by Lori Culwell
That title, of course, was meant to be facetious, because if you’re anywhere near the publishing industry, you know this is all anyone has been talking about all weekend. My fellow authors here on BookPromotion.com and I have been wondering a couple of things about this merger, and I will attempt to summarize those things now.
First, though, if you haven’t already, you must go and check out the feedback from GoodReads members, which I think really tells the story better than we ever could. GR has long been an indie favorite that readers have enjoyed because they like the freedom to talk about and rate the books that they read, and some of the more (shall we say) enthusiastic GR members are so vehemently against this acquisition, they are quitting GR in protest. We’re assuming the Amazon deal was pretty much done before they announced, so a dropoff in membership is unlikely to really have any impact (sorry, ardent GoodReads users!). But, please go and read the comments– there are almost 2,000 of them so far, and they reflect the fact that GR users are dissatisfied with this decision, and they’re not going to take it anymore.
What’s all the fuss about? As far as I can tell, it seems to mostly be about reviews and freedom of discussion (except for that Authors Guild thing about how Amazon is creating a monopoly– that’s actually pretty important as well). One thing that everyone, across the board, seems to be concerned with is Amazon’s increasingly stringent and unforgiving review policy. Did you know that your mom or your best friend are probably not going to be able to review your book on Amazon? GoodReads used to be a good place to go if you totally loved your friend’s book and wanted to tell people about it. We’re guessing this will be less true once Amazon takes over. If you love GoodReads, I can see how this would be upsetting.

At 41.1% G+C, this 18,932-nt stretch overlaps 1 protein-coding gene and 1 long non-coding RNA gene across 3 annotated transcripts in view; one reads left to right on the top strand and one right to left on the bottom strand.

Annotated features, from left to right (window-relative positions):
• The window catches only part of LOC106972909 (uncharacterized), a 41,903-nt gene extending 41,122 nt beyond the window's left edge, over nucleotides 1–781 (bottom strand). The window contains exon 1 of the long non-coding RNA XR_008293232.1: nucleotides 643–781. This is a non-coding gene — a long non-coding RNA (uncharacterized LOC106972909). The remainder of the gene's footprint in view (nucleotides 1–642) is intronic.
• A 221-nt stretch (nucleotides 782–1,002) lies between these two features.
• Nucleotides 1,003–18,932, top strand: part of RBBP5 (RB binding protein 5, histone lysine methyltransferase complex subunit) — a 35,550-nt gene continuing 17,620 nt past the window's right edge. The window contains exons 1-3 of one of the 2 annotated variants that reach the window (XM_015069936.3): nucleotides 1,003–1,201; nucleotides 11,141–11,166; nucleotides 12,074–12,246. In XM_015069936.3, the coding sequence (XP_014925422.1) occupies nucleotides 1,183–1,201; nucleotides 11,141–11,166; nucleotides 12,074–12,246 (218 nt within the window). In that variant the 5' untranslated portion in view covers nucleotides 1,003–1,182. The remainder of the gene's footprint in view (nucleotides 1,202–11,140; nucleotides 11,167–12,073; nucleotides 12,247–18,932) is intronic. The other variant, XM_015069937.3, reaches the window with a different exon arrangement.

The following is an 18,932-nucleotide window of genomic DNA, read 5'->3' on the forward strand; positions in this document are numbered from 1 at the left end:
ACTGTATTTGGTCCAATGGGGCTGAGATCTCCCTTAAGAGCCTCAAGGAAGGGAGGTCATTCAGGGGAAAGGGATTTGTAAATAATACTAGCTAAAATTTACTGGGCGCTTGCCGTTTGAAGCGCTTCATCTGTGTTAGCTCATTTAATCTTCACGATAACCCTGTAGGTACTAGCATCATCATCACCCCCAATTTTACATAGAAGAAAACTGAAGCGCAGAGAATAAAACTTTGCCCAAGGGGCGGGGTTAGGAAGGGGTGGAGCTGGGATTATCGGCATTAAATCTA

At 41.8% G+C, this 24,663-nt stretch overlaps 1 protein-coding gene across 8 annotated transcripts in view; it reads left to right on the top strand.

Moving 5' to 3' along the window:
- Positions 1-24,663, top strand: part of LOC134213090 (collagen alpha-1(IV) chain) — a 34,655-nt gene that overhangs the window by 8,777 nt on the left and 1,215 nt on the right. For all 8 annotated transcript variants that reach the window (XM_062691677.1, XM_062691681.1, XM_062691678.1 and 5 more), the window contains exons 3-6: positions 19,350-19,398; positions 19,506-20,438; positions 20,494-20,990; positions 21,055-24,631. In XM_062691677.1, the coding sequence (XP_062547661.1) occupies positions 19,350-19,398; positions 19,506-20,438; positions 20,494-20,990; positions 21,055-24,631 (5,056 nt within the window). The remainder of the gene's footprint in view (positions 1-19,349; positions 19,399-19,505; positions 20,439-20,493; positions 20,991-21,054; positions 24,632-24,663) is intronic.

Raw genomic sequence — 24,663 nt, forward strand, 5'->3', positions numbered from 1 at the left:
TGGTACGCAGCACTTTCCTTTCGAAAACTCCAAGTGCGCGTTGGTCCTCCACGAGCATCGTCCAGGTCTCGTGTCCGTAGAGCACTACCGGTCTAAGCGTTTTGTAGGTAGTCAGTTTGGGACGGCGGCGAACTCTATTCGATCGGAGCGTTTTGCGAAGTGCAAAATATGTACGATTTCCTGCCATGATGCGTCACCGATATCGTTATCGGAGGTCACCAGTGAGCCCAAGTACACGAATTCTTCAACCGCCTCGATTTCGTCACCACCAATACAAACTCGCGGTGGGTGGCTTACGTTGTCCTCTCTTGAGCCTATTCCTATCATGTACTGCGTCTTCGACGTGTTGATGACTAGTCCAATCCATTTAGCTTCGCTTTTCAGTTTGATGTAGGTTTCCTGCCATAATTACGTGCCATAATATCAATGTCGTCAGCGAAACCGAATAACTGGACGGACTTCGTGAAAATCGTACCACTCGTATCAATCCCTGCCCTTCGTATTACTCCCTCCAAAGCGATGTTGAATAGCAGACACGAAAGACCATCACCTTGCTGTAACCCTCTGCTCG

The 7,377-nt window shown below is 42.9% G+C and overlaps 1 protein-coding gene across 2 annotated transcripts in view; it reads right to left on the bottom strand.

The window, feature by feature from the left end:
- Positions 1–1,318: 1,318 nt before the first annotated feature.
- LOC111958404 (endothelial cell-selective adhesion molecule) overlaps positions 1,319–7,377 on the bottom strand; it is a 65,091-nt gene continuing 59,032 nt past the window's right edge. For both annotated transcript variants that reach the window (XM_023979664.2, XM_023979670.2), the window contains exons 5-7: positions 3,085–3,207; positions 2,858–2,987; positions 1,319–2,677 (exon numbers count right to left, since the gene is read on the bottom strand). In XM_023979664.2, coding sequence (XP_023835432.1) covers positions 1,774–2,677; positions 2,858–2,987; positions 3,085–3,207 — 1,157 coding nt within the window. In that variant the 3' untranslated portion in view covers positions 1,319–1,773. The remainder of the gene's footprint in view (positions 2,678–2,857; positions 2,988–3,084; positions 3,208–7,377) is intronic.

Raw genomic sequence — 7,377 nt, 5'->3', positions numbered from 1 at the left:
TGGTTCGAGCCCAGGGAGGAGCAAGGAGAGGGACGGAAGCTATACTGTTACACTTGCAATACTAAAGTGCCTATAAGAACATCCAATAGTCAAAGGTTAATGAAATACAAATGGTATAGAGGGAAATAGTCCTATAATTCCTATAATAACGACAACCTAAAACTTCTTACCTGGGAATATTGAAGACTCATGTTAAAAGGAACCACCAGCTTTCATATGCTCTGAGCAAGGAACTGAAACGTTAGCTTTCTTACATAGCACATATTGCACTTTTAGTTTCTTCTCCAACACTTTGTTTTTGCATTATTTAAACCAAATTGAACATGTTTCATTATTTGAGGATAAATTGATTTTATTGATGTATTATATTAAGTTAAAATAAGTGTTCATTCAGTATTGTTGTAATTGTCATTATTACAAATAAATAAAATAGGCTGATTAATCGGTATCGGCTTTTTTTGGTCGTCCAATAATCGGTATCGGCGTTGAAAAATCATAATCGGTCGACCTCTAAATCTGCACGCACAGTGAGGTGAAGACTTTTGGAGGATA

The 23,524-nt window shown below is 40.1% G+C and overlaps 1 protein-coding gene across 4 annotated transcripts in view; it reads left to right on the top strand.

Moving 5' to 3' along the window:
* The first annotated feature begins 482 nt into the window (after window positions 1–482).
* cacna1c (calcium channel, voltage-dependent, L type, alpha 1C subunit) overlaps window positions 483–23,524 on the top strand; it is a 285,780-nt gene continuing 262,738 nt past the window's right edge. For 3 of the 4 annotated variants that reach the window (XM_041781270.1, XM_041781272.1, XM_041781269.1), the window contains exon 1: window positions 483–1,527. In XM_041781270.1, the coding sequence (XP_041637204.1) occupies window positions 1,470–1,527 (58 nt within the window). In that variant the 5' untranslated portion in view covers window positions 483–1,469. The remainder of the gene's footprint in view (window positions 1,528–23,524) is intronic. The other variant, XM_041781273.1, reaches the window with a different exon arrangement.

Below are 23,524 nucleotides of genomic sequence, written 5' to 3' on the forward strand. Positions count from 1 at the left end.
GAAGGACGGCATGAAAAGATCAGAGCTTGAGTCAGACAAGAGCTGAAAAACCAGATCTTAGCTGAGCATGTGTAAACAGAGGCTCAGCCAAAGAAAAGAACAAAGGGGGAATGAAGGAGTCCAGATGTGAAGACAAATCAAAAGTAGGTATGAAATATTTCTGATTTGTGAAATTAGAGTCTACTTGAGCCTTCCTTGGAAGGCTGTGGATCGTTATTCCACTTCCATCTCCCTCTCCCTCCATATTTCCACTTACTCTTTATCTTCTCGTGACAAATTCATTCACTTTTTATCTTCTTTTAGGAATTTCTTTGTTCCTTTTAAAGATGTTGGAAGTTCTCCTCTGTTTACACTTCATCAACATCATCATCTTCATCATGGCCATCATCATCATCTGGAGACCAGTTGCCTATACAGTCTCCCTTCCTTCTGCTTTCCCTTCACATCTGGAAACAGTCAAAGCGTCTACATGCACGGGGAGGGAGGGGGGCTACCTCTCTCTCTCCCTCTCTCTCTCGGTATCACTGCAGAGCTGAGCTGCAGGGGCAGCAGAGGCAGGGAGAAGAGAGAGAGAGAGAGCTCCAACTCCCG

Here’s the thing—GoodReads has always been something of a necessary evil for me (and fellow authors that I talked to). I’ve never found it to be terribly user-friendly, and while I can get easily get sucked into book / literary discussions because the GoodReads user base tends to be smarter than, say, your average Twitter user, I don’t find that any of this really translates into book sales for me. And, in case you think I haven’t “investigated” GoodReads thoroughly enough, let me say that I have been on there since it first started. (so, six years). All of my books are on there, I log in regularly, I have done two giveaways and facilitated many more than that for clients, and I think I can honestly say that while I gave it my best shot, it wasn’t the best place for me to put my effort because it did not yield many (if any) tangible results.
What’s your thought on this? Are you heartbroken by this decision, or were you not really using GoodReads anyway? Are you afraid that GoodReads has sold out, and will you abandon ship? Tell us!
In case you’re curious and dying to read some other coverage and opinions of this merger, here are some of the highlights: